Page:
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BMC Public Health. 2009 May 27;9:154. doi: 10.1186/1471-2458-9-154.

Parental knowledge of paediatric vaccination.

Author information

  • 1CIBER Epidemiología y Salud Pública, Barcelona, Spain. eva.borras@gencat.cat

Abstract

BACKGROUND:

Although routine vaccination is a major tool in the primary prevention of some infectious diseases, there is some reluctance in a proportion of the population. Negative parental perceptions of vaccination are an important barrier to paediatric vaccination. The aim of this study was to investigate parental knowledge of paediatric vaccines and vaccination in Catalonia.

METHODS:

A retrospective, cross-sectional study was carried out in children aged < 3 years recruited by random sampling from municipal districts of all health regions of Catalonia. The total sample was 630 children. Parents completed a standard questionnaire for each child, which included vaccination coverage and knowledge about vaccination. The level of knowledge of vaccination was scored according to parental answers.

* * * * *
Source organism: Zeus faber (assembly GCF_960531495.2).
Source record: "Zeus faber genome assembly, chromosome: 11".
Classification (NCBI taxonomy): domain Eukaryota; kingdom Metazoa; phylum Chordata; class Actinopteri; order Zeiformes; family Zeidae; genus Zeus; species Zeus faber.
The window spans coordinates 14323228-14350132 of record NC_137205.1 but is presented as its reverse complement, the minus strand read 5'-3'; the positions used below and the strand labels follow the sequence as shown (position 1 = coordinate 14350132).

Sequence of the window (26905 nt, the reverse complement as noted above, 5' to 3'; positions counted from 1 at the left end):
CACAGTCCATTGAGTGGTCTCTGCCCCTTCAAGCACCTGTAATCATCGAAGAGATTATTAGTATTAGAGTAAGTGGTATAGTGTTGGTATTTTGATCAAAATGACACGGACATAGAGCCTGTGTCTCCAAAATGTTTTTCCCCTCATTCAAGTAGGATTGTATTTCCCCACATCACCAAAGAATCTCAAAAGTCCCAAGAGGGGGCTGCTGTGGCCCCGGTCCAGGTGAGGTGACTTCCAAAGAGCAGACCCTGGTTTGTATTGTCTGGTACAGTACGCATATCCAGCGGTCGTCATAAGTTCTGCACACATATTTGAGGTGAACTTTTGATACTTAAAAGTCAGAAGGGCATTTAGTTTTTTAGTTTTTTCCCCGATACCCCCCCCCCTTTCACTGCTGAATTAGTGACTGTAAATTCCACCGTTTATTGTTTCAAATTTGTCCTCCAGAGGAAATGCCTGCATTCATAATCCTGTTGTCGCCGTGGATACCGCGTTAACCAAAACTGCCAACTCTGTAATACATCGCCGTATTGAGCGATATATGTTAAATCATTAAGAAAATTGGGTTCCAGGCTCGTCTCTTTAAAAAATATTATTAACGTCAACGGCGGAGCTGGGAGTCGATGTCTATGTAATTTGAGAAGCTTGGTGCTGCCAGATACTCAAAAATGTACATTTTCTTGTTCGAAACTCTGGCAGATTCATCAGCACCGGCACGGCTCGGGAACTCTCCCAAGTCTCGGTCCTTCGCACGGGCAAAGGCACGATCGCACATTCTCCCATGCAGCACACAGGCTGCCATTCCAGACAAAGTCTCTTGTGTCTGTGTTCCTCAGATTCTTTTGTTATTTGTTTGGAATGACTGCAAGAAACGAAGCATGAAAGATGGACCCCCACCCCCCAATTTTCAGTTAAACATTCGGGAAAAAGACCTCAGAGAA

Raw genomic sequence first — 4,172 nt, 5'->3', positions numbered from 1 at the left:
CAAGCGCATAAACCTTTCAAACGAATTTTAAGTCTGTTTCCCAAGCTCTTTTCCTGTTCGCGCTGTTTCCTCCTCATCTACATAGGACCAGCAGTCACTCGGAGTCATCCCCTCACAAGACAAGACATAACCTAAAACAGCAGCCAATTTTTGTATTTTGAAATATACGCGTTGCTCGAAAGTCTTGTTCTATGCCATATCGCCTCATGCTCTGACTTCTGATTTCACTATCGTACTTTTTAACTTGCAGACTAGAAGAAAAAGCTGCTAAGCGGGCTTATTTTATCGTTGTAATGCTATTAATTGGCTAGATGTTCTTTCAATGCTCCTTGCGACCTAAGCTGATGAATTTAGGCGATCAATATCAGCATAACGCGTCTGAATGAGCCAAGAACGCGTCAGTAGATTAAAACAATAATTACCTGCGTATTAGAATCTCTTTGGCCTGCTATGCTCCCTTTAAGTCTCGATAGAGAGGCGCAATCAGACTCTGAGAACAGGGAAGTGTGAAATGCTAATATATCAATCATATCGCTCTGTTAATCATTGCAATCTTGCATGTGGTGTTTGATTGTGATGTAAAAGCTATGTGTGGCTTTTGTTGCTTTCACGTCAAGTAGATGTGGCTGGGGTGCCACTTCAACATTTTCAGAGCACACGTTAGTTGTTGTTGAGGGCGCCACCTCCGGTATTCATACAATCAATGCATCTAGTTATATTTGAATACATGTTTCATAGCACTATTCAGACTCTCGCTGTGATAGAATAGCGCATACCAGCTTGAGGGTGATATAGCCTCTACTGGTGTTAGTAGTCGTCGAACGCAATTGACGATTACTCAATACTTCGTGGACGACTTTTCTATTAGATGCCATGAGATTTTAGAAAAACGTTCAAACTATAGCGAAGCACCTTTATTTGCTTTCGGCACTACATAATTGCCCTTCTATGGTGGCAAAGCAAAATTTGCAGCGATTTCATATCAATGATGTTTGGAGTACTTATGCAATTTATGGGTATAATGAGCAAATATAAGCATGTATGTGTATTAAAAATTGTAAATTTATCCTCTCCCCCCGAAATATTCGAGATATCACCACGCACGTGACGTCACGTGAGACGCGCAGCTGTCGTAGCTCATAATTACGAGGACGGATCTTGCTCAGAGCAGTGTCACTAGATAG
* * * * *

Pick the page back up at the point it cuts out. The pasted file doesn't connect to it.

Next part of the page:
RESULTS:

An association was observed between greater vaccination coverage of the 4:4:4:3:1 schedule (defined as: 4 DTPa/w doses, 4 Hib doses, 4 OPV doses, 3 MenC doses and 1 MMR dose) and maternal age >30 years (OR: 2.30; 95% CI: 1.20-4.43) and with a knowledge of vaccination score greater than the mean (OR: 0.45; 95% CI: 0.28-0.72). The score increased with maternal educational level and in parents of vaccinated children.A total of 20.47% of parents stated that vaccines could have undesirable consequences for their children. Of these, 23.26% had no specific information and 17.83% stated that vaccines can cause adverse reactions and the same percentage stated that vaccines cause allergies and asthma.

CONCLUSION:

Higher vaccination coverage is associated with older maternal age and greater knowledge of vaccination.Vaccination coverage could be raised by improving information on vaccines and vaccination.

PMID:
19473498
[PubMed - indexed for MEDLINE]
PMCID:
PMC2701425
Free PMC Article
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